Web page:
The Countess of Sinclair’s cool blue eyes were speculative.
Captain Edward Howard gazed without blinking at the acclaimed beauty, whose sobriquet was “The Fatal Widow”’.
Did she have the devil-may-care attitude gossips attributed to her? If she did, it explained why some respectable members of society shunned her.
The lady’s fair charms did not entirely explain what drew many gallants to her side.
He advanced toward her, conscious of the sound of his footsteps on the wooden floor, the muted noise of coaches and drays through the closed windows and, from the fireplace, the crackle of burning logs which relieved the chill of early spring.
Her ladyship scrutinised him. Did she approve of his appearance? A smile curved her heart-shaped mouth.
“How do you do, sir,” she said when he stood before her. “I think we have not met previously.” Her eyes assessed him dispassionately. “My name is Sinclair, Katherine Sinclair. I dislike formality. You may call me Kate.”
“Captain Howard at your service, Countess.” Shocked but amused by boldness more suited to a tavern wench than a great lady, Edward paid homage with a low bow before he spoke again. “Despite your permission, I am not presumptuous enough to call you Kate.”
“You seem gallant, sir, but you are young to have achieved so high a rank in Her Majesty’s navy.”
“An unexpected promotion earned in battle.”
“You are to be congratulated on what, I can only assume, were acts of bravery.”
“Thank you, Countess.”
The depths of her ladyship’s sapphire cross and earrings blazed, matching his sudden fierce desire.
Kate looked up at him.
He leaned forward. The customary greeting of a kiss on her lips lingered longer than etiquette dictated. Her eyes widened before she permitted him to lead her across the room to the sopha on which his godmother sat next to Mistress Martyn.
With a hint of amusement in her eyes, Kate regarded Mrs Radcliffe. “My apologies, madam, I suspect my visit is untimely.”
Her melodious voice sent shivers up and down his spine, nevertheless, Edward laughed. Had the countess guessed his godmother, who enjoyed match-making, wanted him to marry Mistress Martyn?
“You are most welcome, Lady Sinclair. Please take a seat and partake of a glass of cherry ratafia.” Frances said.
“Perhaps, milady prefers red viana,” Edward suggested.
“Captain, you read my mind. Sweet wine is not to my taste.”
In response to the lady’s provocative smile, heat seared his cheeks.
Kate smoothed the gleaming folds of her turquoise blue silk gown. The lady knew how to dress to make the utmost of her natural beauty. Her gown relied for effect on simple design and fine fabrics. Later, he would sketch her from memory.
Kate inclined her head to his godmother. “Will you not warn your godson I am unsound, wild, and a bad influence on the young?”
Edward gazed into Kate’s eyes. Before his demise, had her husband banished her to a manor deep in the country? If it were true, why had he done so?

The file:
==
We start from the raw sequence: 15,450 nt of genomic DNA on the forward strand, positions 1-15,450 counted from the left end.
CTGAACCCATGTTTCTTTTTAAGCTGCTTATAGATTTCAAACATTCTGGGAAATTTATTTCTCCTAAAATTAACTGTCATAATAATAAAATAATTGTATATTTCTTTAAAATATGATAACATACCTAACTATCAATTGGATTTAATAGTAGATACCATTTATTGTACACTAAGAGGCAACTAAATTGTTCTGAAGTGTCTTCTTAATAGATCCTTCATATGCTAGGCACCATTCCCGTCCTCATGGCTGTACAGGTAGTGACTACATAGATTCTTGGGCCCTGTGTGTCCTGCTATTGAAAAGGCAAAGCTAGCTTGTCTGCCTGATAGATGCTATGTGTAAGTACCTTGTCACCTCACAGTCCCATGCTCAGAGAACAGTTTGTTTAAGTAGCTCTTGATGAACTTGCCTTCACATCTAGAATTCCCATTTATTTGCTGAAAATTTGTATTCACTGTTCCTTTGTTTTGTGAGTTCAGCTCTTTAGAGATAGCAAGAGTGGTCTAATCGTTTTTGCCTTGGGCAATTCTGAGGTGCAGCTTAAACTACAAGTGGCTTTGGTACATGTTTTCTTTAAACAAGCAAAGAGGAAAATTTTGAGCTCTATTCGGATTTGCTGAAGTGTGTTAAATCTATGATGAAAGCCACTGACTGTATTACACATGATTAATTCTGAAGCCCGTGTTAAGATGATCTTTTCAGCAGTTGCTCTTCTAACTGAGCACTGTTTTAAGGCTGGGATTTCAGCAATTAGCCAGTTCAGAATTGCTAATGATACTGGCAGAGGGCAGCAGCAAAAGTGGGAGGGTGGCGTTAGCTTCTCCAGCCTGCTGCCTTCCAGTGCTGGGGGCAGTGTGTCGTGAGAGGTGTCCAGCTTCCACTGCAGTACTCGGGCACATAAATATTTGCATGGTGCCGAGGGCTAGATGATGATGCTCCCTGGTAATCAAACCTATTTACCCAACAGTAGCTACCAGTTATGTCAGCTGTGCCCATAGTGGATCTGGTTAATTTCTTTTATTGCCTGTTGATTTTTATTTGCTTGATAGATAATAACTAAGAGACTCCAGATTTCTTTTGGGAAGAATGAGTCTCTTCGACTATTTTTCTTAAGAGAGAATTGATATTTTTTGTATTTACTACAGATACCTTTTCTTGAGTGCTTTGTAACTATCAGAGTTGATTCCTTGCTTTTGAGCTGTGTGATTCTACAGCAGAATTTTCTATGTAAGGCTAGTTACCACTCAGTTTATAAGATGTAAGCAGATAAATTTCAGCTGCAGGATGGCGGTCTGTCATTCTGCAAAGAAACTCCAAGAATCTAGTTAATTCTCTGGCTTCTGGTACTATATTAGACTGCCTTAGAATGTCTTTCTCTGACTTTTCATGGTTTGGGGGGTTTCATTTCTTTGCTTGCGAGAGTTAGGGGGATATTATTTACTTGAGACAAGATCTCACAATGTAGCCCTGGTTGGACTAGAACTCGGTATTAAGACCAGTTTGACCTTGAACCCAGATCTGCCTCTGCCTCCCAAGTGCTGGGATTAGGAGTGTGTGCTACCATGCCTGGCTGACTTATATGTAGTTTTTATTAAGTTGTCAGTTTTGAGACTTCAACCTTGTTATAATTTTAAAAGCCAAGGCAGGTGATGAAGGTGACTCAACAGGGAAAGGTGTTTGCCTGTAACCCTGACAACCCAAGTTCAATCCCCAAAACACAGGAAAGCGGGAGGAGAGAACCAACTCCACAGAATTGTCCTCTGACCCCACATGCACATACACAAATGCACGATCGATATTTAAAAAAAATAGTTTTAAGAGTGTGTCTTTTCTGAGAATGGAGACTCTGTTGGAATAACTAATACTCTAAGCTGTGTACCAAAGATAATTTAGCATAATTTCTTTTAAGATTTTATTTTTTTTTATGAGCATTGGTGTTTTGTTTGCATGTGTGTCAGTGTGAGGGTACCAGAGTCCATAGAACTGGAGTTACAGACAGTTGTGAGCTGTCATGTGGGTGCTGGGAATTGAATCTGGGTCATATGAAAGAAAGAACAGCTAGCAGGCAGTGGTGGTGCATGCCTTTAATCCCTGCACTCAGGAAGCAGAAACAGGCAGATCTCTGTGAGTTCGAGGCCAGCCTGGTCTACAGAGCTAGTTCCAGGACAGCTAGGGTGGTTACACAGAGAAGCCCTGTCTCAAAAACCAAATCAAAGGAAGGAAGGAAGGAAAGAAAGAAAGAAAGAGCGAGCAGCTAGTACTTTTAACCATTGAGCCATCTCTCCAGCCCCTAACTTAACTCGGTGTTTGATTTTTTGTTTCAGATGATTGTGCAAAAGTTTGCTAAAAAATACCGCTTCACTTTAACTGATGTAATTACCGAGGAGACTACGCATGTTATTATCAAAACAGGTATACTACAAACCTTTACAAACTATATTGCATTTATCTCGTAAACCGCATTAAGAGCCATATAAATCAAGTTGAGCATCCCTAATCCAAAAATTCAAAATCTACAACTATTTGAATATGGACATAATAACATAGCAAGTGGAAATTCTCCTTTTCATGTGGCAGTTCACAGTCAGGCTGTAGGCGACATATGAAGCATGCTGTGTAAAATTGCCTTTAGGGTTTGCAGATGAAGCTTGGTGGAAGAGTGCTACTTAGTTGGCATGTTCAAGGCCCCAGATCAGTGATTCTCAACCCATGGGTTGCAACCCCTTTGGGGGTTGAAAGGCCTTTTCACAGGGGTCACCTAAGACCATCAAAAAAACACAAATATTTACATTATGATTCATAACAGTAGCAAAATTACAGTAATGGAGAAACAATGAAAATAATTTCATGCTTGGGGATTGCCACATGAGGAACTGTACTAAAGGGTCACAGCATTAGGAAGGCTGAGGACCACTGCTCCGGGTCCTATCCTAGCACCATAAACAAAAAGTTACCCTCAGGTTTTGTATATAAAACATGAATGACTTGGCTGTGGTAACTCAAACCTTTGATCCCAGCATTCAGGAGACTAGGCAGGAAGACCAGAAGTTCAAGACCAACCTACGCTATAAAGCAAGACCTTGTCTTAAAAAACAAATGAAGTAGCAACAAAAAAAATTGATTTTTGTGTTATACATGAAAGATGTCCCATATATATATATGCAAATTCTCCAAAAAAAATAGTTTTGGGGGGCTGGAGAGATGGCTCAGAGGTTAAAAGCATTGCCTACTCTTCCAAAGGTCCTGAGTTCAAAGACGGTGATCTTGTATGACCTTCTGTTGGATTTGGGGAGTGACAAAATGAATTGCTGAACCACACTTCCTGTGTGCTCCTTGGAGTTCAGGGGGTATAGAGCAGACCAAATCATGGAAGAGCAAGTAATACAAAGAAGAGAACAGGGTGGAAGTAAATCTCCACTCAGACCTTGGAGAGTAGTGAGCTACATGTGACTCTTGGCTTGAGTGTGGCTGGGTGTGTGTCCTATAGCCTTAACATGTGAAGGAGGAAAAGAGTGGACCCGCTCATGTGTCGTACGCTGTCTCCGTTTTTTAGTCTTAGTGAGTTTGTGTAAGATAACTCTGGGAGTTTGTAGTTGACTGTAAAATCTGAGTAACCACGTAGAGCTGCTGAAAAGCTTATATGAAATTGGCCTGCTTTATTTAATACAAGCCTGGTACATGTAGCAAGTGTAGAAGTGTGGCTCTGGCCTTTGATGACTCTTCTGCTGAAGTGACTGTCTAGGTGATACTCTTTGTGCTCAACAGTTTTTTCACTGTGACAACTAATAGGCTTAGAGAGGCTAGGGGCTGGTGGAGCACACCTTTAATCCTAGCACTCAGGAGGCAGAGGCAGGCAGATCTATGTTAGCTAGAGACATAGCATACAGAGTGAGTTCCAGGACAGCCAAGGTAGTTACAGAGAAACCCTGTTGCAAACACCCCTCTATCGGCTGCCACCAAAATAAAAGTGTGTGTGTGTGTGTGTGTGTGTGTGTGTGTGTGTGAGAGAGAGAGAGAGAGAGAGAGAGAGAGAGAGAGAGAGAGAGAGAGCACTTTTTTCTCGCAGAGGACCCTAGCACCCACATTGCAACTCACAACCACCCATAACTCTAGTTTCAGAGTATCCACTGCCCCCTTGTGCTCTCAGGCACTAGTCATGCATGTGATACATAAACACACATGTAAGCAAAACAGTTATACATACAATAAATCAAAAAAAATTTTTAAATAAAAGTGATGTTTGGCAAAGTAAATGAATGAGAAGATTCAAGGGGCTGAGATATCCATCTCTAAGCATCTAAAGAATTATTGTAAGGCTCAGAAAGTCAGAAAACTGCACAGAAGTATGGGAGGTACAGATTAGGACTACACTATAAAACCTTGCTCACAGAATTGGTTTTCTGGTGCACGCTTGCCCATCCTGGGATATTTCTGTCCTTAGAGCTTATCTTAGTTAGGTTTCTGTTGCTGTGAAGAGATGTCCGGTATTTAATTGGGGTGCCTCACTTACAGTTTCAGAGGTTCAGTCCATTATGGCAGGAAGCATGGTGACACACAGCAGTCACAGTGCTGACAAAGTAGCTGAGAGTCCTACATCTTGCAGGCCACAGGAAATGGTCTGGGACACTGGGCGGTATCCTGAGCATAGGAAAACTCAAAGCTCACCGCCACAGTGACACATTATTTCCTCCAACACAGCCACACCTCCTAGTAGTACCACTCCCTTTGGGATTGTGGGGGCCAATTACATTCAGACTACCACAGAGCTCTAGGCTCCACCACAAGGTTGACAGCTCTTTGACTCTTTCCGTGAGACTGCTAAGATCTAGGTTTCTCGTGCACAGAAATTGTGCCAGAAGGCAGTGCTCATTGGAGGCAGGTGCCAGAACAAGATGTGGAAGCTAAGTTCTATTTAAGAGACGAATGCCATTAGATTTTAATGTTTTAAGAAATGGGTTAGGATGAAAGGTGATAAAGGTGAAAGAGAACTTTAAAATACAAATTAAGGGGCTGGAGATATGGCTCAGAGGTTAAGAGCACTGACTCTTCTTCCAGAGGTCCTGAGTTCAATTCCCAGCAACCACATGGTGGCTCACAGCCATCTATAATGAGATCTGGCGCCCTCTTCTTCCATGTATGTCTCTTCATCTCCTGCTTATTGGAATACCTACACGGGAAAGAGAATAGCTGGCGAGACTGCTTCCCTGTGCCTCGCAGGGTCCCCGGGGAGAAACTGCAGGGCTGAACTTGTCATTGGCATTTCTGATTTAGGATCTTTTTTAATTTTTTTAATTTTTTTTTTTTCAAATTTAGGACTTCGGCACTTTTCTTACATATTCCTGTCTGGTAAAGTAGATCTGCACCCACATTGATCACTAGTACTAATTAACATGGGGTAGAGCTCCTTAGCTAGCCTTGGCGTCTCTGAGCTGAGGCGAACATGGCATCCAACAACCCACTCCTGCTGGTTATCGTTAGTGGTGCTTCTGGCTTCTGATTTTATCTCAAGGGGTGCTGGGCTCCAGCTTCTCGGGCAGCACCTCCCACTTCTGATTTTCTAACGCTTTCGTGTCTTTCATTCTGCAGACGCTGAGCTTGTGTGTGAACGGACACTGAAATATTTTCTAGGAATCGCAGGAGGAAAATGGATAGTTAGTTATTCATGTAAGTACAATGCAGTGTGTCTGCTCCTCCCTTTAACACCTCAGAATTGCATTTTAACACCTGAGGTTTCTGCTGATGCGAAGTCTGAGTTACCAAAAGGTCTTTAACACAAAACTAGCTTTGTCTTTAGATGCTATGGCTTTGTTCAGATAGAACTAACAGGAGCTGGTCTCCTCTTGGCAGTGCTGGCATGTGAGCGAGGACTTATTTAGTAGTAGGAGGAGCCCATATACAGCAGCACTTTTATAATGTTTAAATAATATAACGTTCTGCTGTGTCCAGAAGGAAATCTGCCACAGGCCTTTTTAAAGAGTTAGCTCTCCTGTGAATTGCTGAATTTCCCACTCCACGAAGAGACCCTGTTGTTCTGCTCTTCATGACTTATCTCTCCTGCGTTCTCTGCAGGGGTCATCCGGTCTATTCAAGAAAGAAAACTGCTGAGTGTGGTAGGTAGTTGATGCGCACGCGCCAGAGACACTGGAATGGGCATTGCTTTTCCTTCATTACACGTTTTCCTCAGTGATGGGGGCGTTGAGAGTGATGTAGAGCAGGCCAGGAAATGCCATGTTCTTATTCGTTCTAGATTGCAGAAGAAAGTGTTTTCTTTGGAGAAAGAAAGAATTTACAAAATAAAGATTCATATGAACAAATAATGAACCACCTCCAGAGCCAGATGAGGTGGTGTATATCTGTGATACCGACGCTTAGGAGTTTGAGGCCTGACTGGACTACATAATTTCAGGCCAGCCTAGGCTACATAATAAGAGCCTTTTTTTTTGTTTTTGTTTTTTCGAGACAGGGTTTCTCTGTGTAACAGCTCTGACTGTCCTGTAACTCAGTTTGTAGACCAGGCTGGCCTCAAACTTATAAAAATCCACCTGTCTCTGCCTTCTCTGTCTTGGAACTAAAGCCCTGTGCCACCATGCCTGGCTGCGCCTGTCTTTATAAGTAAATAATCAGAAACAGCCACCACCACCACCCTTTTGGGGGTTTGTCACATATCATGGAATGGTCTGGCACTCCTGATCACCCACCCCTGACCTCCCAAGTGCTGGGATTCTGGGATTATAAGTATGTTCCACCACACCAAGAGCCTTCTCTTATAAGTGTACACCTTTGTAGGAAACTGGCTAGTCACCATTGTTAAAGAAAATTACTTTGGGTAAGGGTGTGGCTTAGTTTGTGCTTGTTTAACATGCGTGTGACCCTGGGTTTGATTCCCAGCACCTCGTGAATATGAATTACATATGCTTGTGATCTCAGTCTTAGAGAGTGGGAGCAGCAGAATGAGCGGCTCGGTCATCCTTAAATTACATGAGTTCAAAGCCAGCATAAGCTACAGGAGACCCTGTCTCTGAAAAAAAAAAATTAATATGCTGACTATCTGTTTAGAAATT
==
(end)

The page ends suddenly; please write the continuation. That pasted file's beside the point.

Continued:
Kate’s eyebrows slanted down at the inner corners. She stared back at him. He laughed, raised her hands to his lips, and kissed each in turn. “I look forward to furthering my acquaintance with you.”
“High-handed.” Kate gurgled with laughter. “Captain, please release me.”
What did he care if she were some ten years his elder? He wanted to get to know her better. Edward bowed. “Your slightest wish is my command.”
His godmother fluttered her fan. “Edward, Lady Sinclair, please be seated.”
When they sat side-by-side opposite Mrs Radcliffe, although Kate smiled at him, the expression in her large blue eyes remained cool. “Tomorrow, please join those who visit me daily at my morning levee.”
“I fear my voice would be lost among many, thus casting me into obscurity,” Edward replied, much amused.
“I don’t take you for one to be ignored. However, I respect your wishes. Besides those who seek my patronage, there are many gentlemen eager to wait on me. ’Tis more than my porter’s life is worth to deny them entry.” She looked at his godmother. “Mrs Radcliffe, do you not agree it is pleasant to lie abed in the morning while indulging in conversation with one’s admirers?”
Frances toyed with her fan. “It does help to pass the time.”
“Come, come, madam, confess you value their advice,” Kate teased.
Kate turned her attention to Edward. “I have no doubt you would become a cherished member of the group of those who seek my favour.”
“Countess, life at sea teaches a man to be wary of enemies, not to compete with them. I am not a flirt who is given to haunting ladies’ bedchambers.”
“If I seclude myself with you tomorrow morning, may I have the pleasure of your company?”
“Alone with you in your bedchamber? How improper. Are you always so careless of your reputation?” he asked, with a hint of laughter in his voice.
Her eyes widened. “I have no reputation to guard, Captain.” She had spoken in a forward manner he was unaccustomed to in polite society.
“Have you not?” Edward needed a plunge in icy water.
A frozen glimpse of despair deep in her eyes unsettled him. Did he imagine it? He could not speak. Why should a lady like the countess despair?
He recovered his voice. “If it is your custom to take the air in The Mall, I shall be pleased to be your sole escort.”
Kate fidgeted with a diamond buckle. “Are the battle lines drawn?”
“Don’t confuse battle lines with a mere skirmish at sea.” His voice hinted at the chuckle he restrained.
“There are those who would welcome an invitation to a tête-à-tête with me.”
He preferred to take the lead in affairs of the heart. “Perhaps I am not one of them. Maybe I would like to be your friend.”
“My friend? Is that all you want of me?”
His eyes widened.
Kate laughed. “No, I thought not.”